While the wording of the new legislation does not specifically mention Muslim women-it cites "anyone who wears a garment that hides the face in public" as grounds for a penalty-the law has been widely dubbed a "burqa ban".
Justice Minister Soren Pape Poulsen has said that officers would in practice fine them and tell them "to go home".
People will only be allowed to cover their faces for a "recognisable purpose" when the law comes into force.
Those ignoring the law could face an initial fine of £118 - followed by up to six months in jail or an £11,000 fine for repeat offences. Anyone forcing a person to wear garments covering the face by using force or threats can be fined or face up to two years in prison.
Austria, Belgium, Bulgaria and France all have laws in place to prevent wearing the religious garment in public.
The justice ministry and the police now will write more detailed guidelines. The spokesperson on immigration and integration of the Danish People's Party explicitly cited a decade of efforts to ban the burqa and niqab in public, and vowed to push for new measures against the "Islamicisation of Denmark". The study said that of the 150 women who wear the Islamic face veil in Denmark, around half are ethnic Danes who converted to Islam.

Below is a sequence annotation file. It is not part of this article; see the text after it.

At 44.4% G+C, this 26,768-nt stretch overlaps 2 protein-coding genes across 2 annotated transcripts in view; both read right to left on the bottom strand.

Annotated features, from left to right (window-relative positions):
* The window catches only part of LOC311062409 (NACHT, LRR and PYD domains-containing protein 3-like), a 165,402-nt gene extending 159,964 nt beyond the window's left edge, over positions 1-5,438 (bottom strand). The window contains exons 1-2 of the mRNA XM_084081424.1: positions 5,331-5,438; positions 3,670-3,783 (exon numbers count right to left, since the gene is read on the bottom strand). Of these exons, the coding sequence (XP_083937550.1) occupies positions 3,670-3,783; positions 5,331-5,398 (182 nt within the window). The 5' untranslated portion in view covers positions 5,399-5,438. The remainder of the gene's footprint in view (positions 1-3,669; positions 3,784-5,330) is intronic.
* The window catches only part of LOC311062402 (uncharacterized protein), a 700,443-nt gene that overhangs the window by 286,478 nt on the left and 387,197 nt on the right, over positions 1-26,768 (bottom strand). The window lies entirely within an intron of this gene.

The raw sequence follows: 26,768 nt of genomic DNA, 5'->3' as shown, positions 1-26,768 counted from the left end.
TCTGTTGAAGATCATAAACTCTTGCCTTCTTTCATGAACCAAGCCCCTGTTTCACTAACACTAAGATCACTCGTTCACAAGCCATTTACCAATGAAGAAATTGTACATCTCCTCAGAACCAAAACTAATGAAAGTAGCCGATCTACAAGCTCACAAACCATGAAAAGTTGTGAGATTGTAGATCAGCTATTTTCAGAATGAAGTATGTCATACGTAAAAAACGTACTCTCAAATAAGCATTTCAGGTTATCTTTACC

"Many people believe that men force us to wear the niqab or burqa".
Van Gulik added that the law fails "abjectly" if its goal is to protect women's rights.
Over the last decade or so, there has been a growing movement to ban full-face veils in countries in Europe. "Instead, the law criminalises women for their choice of clothing and in so doing flies in the face of those freedoms Denmark purports to uphold". Syria too has a ban on the use of face veils since 2010.
Most notably, in 2011, French President Francois Fillon in a decree banned the full-face veils from public spaces.